Tainted romaine circulation, Officials with the Centers for Disease Control and Prevention said they believe E. coli-tainted romaine lettuce blamed for more than 170 illnesses in 32 states is likely no longer in circulation.

The current outbreak has been traced to the Yuma, Arizona growing region.

“According to the U.S. Food and Drug Administration, the last shipments of romaine lettuce from the Yuma growing region were harvested on April 16 and the harvest season is over. It is unlikely that any romaine lettuce from the Yuma growing region is still available in stores or restaurants due to its 21-day shelf life,” the CDC said in its latest advisory.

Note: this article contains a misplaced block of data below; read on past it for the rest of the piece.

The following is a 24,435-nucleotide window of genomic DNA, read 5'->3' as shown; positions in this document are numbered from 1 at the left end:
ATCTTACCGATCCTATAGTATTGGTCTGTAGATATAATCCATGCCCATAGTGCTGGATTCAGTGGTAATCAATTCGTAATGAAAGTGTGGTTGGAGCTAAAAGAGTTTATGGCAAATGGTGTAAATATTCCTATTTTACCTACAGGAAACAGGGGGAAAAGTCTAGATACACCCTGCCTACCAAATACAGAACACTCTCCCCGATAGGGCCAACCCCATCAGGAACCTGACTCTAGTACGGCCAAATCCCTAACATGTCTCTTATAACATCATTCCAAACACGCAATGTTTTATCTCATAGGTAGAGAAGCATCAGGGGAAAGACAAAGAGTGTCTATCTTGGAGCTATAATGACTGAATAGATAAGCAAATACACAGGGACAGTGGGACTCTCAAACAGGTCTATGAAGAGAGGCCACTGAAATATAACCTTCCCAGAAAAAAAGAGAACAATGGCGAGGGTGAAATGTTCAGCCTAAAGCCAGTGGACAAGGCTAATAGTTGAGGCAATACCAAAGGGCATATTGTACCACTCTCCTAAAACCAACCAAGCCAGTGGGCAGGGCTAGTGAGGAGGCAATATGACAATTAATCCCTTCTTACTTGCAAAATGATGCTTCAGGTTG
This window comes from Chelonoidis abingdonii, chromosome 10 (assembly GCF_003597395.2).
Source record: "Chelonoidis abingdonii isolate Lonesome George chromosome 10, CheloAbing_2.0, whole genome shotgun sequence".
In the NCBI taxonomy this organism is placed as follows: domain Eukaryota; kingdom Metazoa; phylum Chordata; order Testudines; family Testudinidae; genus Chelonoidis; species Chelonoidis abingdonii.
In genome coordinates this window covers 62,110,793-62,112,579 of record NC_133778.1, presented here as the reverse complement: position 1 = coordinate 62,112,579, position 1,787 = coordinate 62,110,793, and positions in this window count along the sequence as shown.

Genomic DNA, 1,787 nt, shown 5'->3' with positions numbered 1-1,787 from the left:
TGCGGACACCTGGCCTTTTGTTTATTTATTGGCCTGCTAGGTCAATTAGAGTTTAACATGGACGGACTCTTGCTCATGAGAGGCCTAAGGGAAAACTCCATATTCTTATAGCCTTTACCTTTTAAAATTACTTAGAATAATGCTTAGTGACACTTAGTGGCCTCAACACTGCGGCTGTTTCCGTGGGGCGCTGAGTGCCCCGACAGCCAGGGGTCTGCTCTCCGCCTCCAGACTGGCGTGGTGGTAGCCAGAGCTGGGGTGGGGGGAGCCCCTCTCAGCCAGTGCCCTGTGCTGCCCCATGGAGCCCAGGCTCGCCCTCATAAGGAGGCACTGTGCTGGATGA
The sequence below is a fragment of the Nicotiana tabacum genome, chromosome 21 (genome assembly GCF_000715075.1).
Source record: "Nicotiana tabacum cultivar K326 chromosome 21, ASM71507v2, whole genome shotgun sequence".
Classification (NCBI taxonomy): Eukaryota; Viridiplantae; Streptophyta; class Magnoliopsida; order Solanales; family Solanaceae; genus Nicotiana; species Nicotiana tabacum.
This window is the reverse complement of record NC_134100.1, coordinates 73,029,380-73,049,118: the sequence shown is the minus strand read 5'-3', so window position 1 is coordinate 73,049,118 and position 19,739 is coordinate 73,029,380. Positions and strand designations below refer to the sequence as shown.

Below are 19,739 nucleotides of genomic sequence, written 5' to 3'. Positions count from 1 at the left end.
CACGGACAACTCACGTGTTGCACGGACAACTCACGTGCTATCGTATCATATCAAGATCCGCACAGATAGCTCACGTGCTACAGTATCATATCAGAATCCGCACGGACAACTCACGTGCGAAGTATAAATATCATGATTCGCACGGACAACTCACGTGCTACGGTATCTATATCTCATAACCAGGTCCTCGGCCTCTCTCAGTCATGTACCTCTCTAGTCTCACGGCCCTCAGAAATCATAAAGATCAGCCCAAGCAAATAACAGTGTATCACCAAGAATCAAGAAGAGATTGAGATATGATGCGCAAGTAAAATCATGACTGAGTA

It takes two or three weeks between when a person becomes ill with E. coli and when the illnesses are reported to the CDC.

“The most recent illnesses reported to CDC started when romaine lettuce from the Yuma growing region was likely still available in stores, restaurants, and in peoples’ homes,” the agency said.

The lettuce currently being harvested is coming from California.

As of the May 15 update, 172 people have been sickened in the outbreak, an increase of 23 people and three states since the last update. One death and 75 hospitalizations have been reported. Three new states – Iowa, Nebraska and Oregon – reported cases last week. No cases have been reported in Alabama.

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